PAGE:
The glucuronidation of steroid hormones is catalyzed by a family of UDP-glucuronosyltransferase (UGT) enzymes. Previously, two cDNA clones, UGT2B15 and UGT2B17, which encode UGT enzymes capable of glucuronidating C19steroids, were isolated and characterized. These proteins are 95% identical in primary structure; however, UGT2B17 is capable of conjugating C19steroid molecules at both the 3alpha and 17beta-OH positions, whereas UGT2B15 is only active at the 17beta-OH position. To identify the amino acid residue(s) which may account for this difference in substrate specificity, a comprehensive study on the role of 15 residues which differ between UGT2B15 and UGT2B17 was performed by site-directed mutagenesis. The stable expression of UGT2B17 mutant proteins into HK293 cells demonstrated that the mutation of isoleucine 125, valine 181 and valine 455 to the residues found in UGT2B15 did not alter enzyme activity nor substrate specificity. Furthermore, mutation of the variant residues in UGT2B15 (serine 124, asparagine 125, phenylalanine 165) to the amino acid residues found in UGT2B17 did not alter enzyme activity nor substrate specificity. However, mutation of the serine residue at position 121 of UGT2B17 to a tyrosine, as found in UGT2B15, abolished the ability of UGT2B17 to conjugate androsterone at the 3alpha position, but still retained activity for dihydrotestosterone and 5alpha-androstane-3alpha, 17beta-diol, which have an OH-group at the 17beta position. Interestingly, mutation of tyrosine 121 in UGT2B15 to a serine abolished activity for C19steroids. It is suggested that the serine residue at position 121 in UGT2B17 is required for activity towards the 3alpha and not for the 17beta position of C19steroids, whereas the tyrosine 121 in UGT2B15 is necessary for UGT activity. Despite the high homology between UGT2B15 and UGT2B17, it is apparent that different amino acid residues in the two proteins are required to confer conjugation of C19steroid molecules.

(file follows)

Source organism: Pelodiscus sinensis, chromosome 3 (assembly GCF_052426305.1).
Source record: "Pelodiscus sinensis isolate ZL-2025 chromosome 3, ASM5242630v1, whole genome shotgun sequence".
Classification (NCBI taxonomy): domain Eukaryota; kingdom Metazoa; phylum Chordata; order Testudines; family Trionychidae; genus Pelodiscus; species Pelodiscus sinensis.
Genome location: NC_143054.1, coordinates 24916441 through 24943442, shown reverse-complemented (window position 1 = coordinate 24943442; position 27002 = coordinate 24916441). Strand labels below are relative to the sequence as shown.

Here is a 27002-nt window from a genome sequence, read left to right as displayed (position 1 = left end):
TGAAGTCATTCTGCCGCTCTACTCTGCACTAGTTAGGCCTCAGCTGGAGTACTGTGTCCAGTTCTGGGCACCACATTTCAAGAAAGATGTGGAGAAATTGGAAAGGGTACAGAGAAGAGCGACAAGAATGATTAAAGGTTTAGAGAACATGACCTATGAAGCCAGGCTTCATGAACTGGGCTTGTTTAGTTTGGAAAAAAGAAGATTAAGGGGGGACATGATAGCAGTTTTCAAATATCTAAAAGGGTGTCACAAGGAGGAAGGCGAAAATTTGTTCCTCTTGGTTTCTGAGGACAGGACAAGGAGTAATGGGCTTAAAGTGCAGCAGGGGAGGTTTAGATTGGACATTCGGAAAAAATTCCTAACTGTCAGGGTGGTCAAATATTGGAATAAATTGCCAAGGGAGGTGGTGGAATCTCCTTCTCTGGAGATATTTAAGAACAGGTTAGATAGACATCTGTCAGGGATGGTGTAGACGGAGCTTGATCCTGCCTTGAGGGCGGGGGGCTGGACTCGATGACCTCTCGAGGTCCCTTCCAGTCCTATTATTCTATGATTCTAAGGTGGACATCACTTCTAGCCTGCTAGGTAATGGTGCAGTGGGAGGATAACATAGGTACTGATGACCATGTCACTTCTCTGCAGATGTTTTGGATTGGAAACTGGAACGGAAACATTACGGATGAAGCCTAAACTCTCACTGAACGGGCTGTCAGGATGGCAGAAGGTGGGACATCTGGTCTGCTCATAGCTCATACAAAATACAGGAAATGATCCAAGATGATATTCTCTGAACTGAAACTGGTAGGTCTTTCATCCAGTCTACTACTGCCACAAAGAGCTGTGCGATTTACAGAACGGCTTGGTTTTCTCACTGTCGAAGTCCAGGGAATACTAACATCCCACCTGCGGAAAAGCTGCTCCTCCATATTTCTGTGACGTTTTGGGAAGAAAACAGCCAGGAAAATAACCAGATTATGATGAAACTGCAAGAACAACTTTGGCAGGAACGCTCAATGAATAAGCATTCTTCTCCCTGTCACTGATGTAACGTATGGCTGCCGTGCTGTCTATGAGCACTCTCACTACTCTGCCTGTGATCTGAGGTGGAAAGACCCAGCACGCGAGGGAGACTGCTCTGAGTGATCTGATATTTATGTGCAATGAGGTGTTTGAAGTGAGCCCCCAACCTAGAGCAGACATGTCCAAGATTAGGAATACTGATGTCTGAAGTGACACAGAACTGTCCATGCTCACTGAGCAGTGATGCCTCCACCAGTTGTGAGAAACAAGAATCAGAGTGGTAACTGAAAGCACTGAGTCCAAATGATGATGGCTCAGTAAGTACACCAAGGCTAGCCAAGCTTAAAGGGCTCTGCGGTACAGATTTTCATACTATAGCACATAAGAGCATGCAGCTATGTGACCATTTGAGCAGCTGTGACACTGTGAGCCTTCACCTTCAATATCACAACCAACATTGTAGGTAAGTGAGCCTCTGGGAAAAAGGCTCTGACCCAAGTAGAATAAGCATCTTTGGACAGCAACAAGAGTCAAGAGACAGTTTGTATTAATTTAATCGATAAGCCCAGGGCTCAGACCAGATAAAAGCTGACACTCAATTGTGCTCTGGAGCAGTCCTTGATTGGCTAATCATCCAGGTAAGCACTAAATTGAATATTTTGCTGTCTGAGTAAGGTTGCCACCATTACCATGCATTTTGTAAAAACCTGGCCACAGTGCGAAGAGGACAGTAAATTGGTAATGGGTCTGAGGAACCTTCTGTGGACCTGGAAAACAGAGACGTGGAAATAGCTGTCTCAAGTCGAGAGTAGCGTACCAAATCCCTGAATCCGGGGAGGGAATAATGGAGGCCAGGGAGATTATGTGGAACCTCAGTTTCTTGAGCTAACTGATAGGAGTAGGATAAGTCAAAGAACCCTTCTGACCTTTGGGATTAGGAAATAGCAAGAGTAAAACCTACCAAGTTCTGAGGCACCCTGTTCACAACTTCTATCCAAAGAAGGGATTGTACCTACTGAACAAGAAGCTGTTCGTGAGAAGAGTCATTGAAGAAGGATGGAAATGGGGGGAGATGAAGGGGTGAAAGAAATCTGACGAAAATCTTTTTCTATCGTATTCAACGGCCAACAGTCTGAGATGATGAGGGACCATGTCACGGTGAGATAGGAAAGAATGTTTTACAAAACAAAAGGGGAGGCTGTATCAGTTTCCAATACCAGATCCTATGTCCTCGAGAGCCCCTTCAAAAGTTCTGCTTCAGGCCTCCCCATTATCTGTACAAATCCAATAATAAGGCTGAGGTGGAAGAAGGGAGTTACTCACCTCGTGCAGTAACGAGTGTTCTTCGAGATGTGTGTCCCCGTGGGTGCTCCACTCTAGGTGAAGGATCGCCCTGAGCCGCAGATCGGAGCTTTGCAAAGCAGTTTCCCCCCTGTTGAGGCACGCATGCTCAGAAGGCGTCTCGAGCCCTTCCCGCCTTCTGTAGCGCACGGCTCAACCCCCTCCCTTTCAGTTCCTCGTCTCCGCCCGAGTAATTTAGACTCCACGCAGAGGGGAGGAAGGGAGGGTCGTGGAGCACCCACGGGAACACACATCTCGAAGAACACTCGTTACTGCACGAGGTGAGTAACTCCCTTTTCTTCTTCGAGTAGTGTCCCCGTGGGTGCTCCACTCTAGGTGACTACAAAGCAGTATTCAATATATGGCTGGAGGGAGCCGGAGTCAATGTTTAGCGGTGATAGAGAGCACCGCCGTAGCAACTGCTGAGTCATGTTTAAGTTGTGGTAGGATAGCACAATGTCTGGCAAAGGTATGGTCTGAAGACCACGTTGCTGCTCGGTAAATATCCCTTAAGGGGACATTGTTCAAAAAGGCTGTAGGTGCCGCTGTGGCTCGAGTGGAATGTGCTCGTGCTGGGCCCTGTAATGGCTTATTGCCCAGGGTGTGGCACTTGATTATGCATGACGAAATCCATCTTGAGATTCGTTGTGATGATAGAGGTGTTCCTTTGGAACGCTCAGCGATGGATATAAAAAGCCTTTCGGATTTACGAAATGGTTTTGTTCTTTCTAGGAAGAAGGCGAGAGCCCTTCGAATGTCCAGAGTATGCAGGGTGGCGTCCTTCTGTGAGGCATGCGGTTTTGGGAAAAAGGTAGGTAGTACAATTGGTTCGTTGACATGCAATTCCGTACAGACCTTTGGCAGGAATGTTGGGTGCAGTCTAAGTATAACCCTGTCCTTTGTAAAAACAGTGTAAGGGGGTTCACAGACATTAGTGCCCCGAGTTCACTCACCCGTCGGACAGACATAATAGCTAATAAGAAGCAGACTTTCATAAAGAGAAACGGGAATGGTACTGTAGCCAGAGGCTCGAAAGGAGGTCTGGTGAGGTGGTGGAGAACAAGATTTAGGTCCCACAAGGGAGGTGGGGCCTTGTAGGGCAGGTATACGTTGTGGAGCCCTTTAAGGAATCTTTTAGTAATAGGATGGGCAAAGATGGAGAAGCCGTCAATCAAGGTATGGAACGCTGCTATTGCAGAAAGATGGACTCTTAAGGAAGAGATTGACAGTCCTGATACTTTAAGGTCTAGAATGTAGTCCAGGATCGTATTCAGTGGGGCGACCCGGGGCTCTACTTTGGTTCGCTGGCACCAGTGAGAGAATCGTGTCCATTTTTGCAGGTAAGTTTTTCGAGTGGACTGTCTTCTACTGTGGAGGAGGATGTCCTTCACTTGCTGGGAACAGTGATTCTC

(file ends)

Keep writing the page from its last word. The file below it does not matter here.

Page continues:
Copyright 1999 Academic Press.